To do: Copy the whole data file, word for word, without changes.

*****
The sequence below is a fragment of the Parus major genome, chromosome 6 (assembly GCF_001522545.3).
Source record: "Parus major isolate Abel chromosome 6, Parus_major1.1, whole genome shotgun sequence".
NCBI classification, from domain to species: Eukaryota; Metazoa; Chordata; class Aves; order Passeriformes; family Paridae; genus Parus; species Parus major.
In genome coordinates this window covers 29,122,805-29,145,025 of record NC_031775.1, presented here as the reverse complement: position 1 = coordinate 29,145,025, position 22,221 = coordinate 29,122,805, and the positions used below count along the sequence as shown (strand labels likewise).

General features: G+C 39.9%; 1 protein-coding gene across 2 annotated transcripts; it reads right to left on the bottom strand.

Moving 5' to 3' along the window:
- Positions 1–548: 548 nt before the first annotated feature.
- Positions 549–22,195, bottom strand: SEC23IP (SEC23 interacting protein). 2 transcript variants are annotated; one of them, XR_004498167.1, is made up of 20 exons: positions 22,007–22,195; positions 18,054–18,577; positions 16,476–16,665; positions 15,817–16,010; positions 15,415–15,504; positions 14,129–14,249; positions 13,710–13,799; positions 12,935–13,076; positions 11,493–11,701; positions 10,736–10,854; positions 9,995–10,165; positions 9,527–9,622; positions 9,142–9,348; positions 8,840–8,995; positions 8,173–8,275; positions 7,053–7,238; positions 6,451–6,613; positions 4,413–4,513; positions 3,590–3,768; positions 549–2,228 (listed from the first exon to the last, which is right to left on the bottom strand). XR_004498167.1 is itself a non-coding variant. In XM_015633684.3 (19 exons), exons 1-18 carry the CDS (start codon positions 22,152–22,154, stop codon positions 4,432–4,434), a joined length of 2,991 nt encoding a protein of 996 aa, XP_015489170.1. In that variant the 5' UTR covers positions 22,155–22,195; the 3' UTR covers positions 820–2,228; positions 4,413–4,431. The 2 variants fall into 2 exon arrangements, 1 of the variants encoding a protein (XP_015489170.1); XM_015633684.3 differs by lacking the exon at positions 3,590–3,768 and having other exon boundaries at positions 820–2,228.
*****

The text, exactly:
The sequence below is a fragment of the Parus major genome, chromosome 6 (assembly GCF_001522545.3).
Source record: "Parus major isolate Abel chromosome 6, Parus_major1.1, whole genome shotgun sequence".
NCBI classification, from domain to species: Eukaryota; Metazoa; Chordata; class Aves; order Passeriformes; family Paridae; genus Parus; species Parus major.
In genome coordinates this window covers 29,122,805-29,145,025 of record NC_031775.1, presented here as the reverse complement: position 1 = coordinate 29,145,025, position 22,221 = coordinate 29,122,805, and the positions used below count along the sequence as shown (strand labels likewise).

General features: G+C 39.9%; 1 protein-coding gene across 2 annotated transcripts; it reads right to left on the bottom strand.

Moving 5' to 3' along the window:
- Positions 1–548: 548 nt before the first annotated feature.
- Positions 549–22,195, bottom strand: SEC23IP (SEC23 interacting protein). 2 transcript variants are annotated; one of them, XR_004498167.1, is made up of 20 exons: positions 22,007–22,195; positions 18,054–18,577; positions 16,476–16,665; positions 15,817–16,010; positions 15,415–15,504; positions 14,129–14,249; positions 13,710–13,799; positions 12,935–13,076; positions 11,493–11,701; positions 10,736–10,854; positions 9,995–10,165; positions 9,527–9,622; positions 9,142–9,348; positions 8,840–8,995; positions 8,173–8,275; positions 7,053–7,238; positions 6,451–6,613; positions 4,413–4,513; positions 3,590–3,768; positions 549–2,228 (listed from the first exon to the last, which is right to left on the bottom strand). XR_004498167.1 is itself a non-coding variant. In XM_015633684.3 (19 exons), exons 1-18 carry the CDS (start codon positions 22,152–22,154, stop codon positions 4,432–4,434), a joined length of 2,991 nt encoding a protein of 996 aa, XP_015489170.1. In that variant the 5' UTR covers positions 22,155–22,195; the 3' UTR covers positions 820–2,228; positions 4,413–4,431. The 2 variants fall into 2 exon arrangements, 1 of the variants encoding a protein (XP_015489170.1); XM_015633684.3 differs by lacking the exon at positions 3,590–3,768 and having other exon boundaries at positions 820–2,228.